I don't know what Miss Unsworth would say as the potential is being real-ised!
Take care though; sleep deprivation ruins concentration (as you well know!) ... and shortens life spans. We don't want to lose you just yet!

cindy shake said...

WOW! Those are really cool! They have such a organic quality to them -some look like geodes(sp?) And those MUGS!! Beautiful. Happy New Year!

rwhendrix said...

Your crystal pots are always fun to look at. Id like to see a picture of your little wood fired kiln.

Kitty Shepherd said...

I think those mugs are quite magical! Great effects all round, you must be delighted.

Peter said...

Dear All.... Agggggggggh! I just posted a long comment to you all and Google gobbled it up! Never mind, these things happen! I'll try answering you two at a time and see if Google will play fair!

Hi Linda,
Lovely to hear from you. Sorry that I have been working away in silence at this end of the world. I was trying to meet a deadline for some of the work, and just kept running out of hours in the day.

Hi Ang,
Glad that you got some colour back in the shinos with the second firing with a bisque. It is a useful trick to pull out when things don't quite work the first time around. I think the real reason that it works is to do with the iron that has been pulled through into the glaze from the body of the pot when it was fired in reduction, is given a chance to change from its grey oxygen starved state, back to oxidized red iron oxide. This gives a healthy glow to the shino. It does also make me think that shinos probably should benefit from a "cleaning up" oxidized period in their glaze firing, just before shutting off the fire and clamming up the kiln.

Peter said...

Ha.... I got the first two replies through!

Hello Pat,
Good to hear from you. I certainly have been buzzzing here! It is nice to have made some progress with new work, and to have some new challenges too.

Hello Dad,
Mmmmmmmm sleep would be a very welcome commodity in this household. I guess that I can be very thankful that the life I do have is not boring. I am convinced that a long and boring life would be far worse than a short and interesting one... for some reason Mozart springs to mind! Anyway, I will try and remedy the sleep side as much as I can. At least the latest deadline has been met.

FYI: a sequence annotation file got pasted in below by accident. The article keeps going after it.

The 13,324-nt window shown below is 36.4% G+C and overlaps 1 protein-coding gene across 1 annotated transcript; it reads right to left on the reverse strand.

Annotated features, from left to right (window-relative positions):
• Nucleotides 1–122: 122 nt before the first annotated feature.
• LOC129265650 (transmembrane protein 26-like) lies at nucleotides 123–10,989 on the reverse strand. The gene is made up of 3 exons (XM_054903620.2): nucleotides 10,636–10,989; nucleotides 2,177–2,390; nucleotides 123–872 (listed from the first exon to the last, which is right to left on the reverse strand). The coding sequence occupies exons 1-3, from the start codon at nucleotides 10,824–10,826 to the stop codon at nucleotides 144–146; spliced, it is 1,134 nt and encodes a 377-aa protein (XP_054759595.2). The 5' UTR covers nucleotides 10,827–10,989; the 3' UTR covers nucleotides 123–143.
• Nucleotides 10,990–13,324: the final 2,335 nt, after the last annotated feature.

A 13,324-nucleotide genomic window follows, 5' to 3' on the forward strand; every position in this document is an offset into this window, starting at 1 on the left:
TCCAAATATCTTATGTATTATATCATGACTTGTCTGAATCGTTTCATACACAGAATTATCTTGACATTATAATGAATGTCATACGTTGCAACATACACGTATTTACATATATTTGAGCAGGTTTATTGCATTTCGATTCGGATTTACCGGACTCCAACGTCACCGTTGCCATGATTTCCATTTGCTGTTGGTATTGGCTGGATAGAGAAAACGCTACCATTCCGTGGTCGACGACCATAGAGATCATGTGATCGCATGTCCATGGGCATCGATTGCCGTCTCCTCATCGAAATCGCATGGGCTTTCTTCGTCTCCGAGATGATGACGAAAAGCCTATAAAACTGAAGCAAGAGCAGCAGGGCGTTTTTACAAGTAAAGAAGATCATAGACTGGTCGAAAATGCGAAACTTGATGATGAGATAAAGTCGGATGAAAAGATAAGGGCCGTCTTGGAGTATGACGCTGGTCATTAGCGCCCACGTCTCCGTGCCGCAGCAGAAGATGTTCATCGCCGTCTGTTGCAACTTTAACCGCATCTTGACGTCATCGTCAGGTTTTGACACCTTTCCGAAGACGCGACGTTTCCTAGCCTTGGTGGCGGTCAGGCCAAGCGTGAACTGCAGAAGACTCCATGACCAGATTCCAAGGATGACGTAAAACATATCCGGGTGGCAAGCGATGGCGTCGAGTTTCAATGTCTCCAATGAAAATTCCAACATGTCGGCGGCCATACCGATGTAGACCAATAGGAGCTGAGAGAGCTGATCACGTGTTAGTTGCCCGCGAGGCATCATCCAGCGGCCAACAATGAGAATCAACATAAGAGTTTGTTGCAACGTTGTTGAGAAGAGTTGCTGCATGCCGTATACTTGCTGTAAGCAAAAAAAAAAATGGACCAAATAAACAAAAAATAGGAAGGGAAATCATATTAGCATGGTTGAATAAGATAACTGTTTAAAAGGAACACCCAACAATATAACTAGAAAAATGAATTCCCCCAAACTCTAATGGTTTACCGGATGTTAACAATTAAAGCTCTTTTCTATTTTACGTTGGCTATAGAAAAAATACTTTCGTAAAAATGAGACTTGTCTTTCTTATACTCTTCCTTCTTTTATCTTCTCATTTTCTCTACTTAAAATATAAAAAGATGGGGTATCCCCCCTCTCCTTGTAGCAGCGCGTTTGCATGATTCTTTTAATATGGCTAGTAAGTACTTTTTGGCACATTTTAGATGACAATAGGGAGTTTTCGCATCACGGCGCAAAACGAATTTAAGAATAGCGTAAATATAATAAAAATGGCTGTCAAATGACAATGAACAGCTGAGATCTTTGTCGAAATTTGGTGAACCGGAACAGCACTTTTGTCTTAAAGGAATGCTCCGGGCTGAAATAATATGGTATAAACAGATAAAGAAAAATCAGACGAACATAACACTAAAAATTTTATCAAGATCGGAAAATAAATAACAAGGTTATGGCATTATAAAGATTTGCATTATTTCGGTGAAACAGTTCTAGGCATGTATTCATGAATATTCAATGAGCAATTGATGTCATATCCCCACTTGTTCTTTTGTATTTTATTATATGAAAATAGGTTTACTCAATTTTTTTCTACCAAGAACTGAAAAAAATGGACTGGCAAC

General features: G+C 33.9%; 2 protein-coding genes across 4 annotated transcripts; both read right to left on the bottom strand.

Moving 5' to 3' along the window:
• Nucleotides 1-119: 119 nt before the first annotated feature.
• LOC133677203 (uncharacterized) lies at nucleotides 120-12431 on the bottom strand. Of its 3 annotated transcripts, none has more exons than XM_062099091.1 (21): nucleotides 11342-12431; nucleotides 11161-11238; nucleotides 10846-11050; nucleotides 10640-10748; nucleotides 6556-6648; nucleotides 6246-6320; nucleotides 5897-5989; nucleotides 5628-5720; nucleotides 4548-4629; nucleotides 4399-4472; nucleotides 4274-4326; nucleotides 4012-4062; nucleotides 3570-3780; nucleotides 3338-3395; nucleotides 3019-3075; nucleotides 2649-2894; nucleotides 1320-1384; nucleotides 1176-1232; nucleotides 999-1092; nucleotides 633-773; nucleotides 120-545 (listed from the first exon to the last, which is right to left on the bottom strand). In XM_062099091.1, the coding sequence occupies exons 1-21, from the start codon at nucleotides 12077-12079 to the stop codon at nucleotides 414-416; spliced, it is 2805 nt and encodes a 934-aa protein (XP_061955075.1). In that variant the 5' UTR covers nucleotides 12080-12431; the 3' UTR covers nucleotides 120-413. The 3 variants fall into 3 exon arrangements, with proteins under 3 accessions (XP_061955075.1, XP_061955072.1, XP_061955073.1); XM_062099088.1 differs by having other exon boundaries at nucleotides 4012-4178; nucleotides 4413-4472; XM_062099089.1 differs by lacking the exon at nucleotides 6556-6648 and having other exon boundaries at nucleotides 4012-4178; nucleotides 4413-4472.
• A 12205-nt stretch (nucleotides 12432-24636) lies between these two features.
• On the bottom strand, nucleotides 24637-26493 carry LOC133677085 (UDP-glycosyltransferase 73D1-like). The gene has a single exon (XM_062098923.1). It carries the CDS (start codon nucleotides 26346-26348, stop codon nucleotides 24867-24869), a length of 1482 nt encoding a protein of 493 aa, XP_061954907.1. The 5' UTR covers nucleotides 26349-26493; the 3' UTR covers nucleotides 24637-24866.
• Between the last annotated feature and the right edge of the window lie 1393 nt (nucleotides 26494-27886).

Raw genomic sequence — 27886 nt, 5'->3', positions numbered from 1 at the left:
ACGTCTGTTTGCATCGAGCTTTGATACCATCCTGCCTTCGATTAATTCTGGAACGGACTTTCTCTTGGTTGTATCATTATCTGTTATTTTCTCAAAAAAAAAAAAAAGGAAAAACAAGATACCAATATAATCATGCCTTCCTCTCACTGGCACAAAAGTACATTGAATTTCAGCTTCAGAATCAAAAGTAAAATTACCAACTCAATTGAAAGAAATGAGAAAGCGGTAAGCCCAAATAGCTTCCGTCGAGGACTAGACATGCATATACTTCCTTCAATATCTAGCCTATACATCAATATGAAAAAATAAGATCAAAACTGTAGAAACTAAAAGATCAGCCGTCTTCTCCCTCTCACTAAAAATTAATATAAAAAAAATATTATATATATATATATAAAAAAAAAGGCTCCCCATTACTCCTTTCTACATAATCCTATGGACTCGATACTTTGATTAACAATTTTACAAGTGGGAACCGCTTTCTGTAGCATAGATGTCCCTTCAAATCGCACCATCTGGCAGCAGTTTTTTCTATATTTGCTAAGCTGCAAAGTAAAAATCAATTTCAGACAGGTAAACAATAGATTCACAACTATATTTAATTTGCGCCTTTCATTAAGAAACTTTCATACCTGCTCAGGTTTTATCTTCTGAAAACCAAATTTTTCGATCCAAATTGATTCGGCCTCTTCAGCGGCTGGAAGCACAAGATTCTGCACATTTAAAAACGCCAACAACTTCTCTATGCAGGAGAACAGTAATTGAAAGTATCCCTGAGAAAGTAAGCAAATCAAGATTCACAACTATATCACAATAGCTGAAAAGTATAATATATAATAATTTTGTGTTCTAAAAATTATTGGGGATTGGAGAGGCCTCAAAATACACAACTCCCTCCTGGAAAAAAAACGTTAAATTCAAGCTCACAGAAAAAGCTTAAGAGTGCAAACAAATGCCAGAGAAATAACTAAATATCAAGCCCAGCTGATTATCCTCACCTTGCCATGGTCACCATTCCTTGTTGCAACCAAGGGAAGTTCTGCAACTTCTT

Hi Cindy,
Lovely to hear from you all the way from the frozen north! Happy New Year to you too! The carbon trapped crystals make me think of fossils, and sometimes of various print making processes.

Peter said...

Yay.... Google must like me again!
Hi Richard,
Nice to hear from you. I will probably do a rebuild of the kiln in the next few days as I would like to make it slightly larger and a bit more permanent. When I work on it I will be able to take some photos and do a scale drawing. I put the kiln together in such a hurry that I omitted to do such things when I was building it! I also would like to do a test firing just to get more idea of how high the kiln will fire. So far all firings have been only the 800 Centigrade needed for the process I was doing. I think that 1100 C will be easy to get, but above 1200 C I am not sure.

Hi Kitty,
Greetings to you in sunny (I hope) Spain! I am pleased with the progress with the mugs. Still want to press on with more variations. I want to try some experiments with using a colour instead of the white area that is above the crystal glaze on the outside. It may well run into the crystal part though, so.... we will have to see how that goes!

Angie said...

Love the effects you are achieving.... and I am so in love with that pair of mugs.

Peter said...

Hello Angie,
Good to hear from you. I wish you lived a bit closer, then we could give you a cup of tea out of one of my mugs!